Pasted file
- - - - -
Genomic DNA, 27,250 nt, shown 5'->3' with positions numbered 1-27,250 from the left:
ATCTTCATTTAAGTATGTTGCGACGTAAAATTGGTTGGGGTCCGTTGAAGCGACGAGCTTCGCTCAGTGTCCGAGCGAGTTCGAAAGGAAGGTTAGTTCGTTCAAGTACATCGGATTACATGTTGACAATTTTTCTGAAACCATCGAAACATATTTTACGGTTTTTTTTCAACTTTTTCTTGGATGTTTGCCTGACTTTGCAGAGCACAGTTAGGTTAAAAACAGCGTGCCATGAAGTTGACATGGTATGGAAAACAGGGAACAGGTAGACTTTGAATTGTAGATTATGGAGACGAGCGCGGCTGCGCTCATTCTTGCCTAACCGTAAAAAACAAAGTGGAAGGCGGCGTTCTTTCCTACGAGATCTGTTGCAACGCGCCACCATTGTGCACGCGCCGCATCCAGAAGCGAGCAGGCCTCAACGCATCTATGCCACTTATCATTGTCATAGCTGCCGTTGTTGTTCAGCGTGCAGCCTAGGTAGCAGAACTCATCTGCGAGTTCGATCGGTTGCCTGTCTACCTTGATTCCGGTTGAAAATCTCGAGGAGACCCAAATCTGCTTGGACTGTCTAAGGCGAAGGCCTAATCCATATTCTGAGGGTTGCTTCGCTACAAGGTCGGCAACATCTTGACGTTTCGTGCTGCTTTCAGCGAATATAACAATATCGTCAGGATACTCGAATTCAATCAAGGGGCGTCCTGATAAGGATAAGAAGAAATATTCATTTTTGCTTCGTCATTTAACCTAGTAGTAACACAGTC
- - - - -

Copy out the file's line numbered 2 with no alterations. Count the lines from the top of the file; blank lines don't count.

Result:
ATCTTCATTTAAGTATGTTGCGACGTAAAATTGGTTGGGGTCCGTTGAAGCGACGAGCTTCGCTCAGTGTCCGAGCGAGTTCGAAAGGAAGGTTAGTTCGTTCAAGTACATCGGATTACATGTTGACAATTTTTCTGAAACCATCGAAACATATTTTACGGTTTTTTTTCAACTTTTTCTTGGATGTTTGCCTGACTTTGCAGAGCACAGTTAGGTTAAAAACAGCGTGCCATGAAGTTGACATGGTATGGAAAACAGGGAACAGGTAGACTTTGAATTGTAGATTATGGAGACGAGCGCGGCTGCGCTCATTCTTGCCTAACCGTAAAAAACAAAGTGGAAGGCGGCGTTCTTTCCTACGAGATCTGTTGCAACGCGCCACCATTGTGCACGCGCCGCATCCAGAAGCGAGCAGGCCTCAACGCATCTATGCCACTTATCATTGTCATAGCTGCCGTTGTTGTTCAGCGTGCAGCCTAGGTAGCAGAACTCATCTGCGAGTTCGATCGGTTGCCTGTCTACCTTGATTCCGGTTGAAAATCTCGAGGAGACCCAAATCTGCTTGGACTGTCTAAGGCGAAGGCCTAATCCATATTCTGAGGGTTGCTTCGCTACAAGGTCGGCAACATCTTGACGTTTCGTGCTGCTTTCAGCGAATATAACAATATCGTCAGGATACTCGAATTCAATCAAGGGGCGTCCTGATAAGGATAAGAAGAAATATTCATTTTTGCTTCGTCATTTAACCTAGTAGTAACACAGTC